A Different Brand of Warfare
How cross-border legal moves are giving the White House lots to worry about
Alleged al Qaeda operative Mohamed al Qahtani had no clue what was in store for him when he was nabbed in Afghanistan after the September 11 attacks and shipped to the U.S. Naval Base in Guantánamo Bay, Cuba. When it was discovered that he might have been part of the 9/11 plot, military intelligence officials took over his interrogation. Qahtani's lawyer contends, based on military documents, that her client was subjected to 20-hour-a-day questioning, sleep deprivation, and blasting music, by order of then Defense Secretary Donald Rumsfeld.
Qahtani has since recanted confessions to terrorism-related activities-confessions so brutally coerced that military officials have said publicly the evidence can never be used to prosecute him. Qahtani remains confined today at Guantánamo Bay, but in a bizarre twist, he coulid still get his day in court-as the lead plaintiff in a war-crimes complaint filed in Germany against Rumsfeld and other U.S. officials. Among others accused in the complaint by an American human-rights group, the Center for Constitutional Rights, are former CIA Director George Tenet, Attorney General Alberto Gonzales, David Addington, chief of staff to Vice President Dick Cheney, and former Justice Department officials John Yoo and Jay Bybee, who helped draft Bush administration policies on treatment of suspected terrorists.
Law war. Publicly, the Pentagon has described the suit as without merit. But privately, Bush administration officials acknowledge that this type of "legal warfare," or "lawfare," is a diplomatic time bomb that could create huge "bilateral headaches." Separately, arrest warrants issued by a Munich court against 13 CIA officers allegedly involved in the kidnapping and torture of German citizen Khaled el-Masri have also aggravated U.S.-German tensions. In Milan, Italian prosecutors are seeking the arrest of 26 Americans, many of them CIA operatives alleged to be involved in the kidnapping, rendition to Egypt, and alleged torture of an Egyptian refugee from Italy, Hassan Mustafa Osama Nasr. Portugal and Switzerland are conducting similar criminal probes. U.S. officials have no intention of turning over any of the accused, but "there's a growing risk for current and former officials [who could be arrested] when they travel abroad," says John Bellinger, the State Department's legal adviser. "Senior officials may be harassed by lawsuits and subpoenas for the rest of their lives." Yoo, the former Justice Department official, was dissuaded from teaching in Italy, sources say, because prosecutors there were mulling over legal action against him. Yoo declined to comment, as did the Justice Department. Rumsfeld's office did not respond to a request for comment.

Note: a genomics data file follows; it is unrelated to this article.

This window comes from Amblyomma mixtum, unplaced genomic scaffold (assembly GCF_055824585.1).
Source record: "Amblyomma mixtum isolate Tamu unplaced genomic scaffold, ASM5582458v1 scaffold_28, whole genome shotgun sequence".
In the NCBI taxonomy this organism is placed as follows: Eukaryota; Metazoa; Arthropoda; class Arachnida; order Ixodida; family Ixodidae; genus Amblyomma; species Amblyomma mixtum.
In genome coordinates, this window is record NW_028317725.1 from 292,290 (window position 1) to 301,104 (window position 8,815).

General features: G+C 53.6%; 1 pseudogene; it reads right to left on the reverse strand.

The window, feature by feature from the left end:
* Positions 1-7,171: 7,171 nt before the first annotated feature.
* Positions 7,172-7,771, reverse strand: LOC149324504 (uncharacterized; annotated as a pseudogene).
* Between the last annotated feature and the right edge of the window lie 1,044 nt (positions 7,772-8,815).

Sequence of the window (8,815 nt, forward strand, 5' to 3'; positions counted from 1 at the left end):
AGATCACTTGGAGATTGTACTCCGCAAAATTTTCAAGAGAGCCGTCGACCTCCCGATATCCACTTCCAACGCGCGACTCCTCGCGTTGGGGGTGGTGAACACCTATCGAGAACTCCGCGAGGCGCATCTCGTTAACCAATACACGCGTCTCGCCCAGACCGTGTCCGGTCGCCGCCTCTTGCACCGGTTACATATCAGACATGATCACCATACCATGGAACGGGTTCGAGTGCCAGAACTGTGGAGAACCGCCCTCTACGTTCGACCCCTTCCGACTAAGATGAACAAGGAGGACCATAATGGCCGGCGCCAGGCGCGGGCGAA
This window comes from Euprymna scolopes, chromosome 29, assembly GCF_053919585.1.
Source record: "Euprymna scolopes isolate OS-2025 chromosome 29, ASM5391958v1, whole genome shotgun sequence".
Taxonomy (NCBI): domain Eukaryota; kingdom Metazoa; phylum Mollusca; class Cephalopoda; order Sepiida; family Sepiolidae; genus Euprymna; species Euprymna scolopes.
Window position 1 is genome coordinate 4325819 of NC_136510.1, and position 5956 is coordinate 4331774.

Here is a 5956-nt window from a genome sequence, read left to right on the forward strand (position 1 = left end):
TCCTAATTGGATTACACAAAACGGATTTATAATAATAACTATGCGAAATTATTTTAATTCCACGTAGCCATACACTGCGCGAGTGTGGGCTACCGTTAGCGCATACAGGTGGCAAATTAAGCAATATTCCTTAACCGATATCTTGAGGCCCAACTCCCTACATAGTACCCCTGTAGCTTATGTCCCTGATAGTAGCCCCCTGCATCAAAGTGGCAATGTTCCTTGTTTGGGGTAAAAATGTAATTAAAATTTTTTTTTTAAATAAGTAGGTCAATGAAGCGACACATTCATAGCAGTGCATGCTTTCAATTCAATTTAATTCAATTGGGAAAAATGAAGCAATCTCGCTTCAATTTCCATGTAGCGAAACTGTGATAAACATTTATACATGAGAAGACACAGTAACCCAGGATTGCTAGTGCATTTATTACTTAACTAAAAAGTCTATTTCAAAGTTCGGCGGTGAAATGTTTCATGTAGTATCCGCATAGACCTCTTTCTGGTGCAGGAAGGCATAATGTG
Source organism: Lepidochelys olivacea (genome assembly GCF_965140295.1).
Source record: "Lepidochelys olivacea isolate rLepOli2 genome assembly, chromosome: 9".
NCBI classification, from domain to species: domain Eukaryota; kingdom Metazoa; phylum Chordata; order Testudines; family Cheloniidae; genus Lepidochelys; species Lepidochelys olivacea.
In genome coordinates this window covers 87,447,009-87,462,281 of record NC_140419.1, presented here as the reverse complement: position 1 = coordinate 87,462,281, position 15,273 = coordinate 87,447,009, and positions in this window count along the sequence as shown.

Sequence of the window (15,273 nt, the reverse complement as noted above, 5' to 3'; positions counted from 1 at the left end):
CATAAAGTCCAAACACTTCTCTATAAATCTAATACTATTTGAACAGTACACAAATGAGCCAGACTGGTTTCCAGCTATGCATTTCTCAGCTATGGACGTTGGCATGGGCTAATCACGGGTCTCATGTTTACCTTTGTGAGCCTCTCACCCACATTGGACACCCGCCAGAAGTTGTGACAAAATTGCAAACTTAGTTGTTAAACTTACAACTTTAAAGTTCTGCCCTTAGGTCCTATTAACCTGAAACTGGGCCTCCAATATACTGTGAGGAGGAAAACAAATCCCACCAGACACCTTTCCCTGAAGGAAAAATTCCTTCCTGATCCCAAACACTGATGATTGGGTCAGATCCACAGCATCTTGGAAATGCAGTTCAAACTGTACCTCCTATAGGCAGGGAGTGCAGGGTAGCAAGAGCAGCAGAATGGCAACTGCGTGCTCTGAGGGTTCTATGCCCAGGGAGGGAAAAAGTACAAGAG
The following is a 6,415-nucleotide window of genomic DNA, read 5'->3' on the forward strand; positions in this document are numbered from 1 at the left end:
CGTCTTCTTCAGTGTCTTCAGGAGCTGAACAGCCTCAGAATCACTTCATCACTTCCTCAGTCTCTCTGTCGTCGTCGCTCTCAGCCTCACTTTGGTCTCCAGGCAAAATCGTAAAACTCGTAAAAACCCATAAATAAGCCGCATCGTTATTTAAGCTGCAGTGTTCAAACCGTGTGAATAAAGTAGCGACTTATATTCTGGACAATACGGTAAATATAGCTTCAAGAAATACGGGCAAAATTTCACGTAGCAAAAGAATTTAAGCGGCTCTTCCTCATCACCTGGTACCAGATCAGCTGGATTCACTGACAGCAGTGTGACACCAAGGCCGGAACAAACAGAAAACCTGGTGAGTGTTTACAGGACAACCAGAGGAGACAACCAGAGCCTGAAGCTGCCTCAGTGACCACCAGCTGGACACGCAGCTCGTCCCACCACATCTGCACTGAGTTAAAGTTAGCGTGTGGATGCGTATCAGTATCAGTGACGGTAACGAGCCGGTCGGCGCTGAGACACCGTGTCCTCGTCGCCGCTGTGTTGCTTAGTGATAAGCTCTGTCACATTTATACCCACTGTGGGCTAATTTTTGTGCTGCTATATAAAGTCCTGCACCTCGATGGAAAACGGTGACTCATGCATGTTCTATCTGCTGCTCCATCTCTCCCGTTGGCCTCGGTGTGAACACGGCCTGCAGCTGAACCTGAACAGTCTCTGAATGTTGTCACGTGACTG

The criminal complaint was filed on behalf of Qahtani and 11 Iraqi citizens allegedly tortured in Iraq's notorious Abu Ghraib prison, under Germany's tough universal-jurisdiction statute, which allows the German federal prosecutor to investigate and prosecute crimes against humanity anywhere. International human-rights groups have long used such statutes, passed by several countries, including the United States, to target foreign dictators. The most noteworthy example is a Spanish judge's attempts to get former Chilean dictator Gen. Augusto Pinochet extradited from London and try him for crimes against humanity. That case embroiled former Secretary of State Henry Kissinger; U.S. officials had to talk a French judge out of enforcing a subpoena against Kissinger as he sat in a Paris hotel.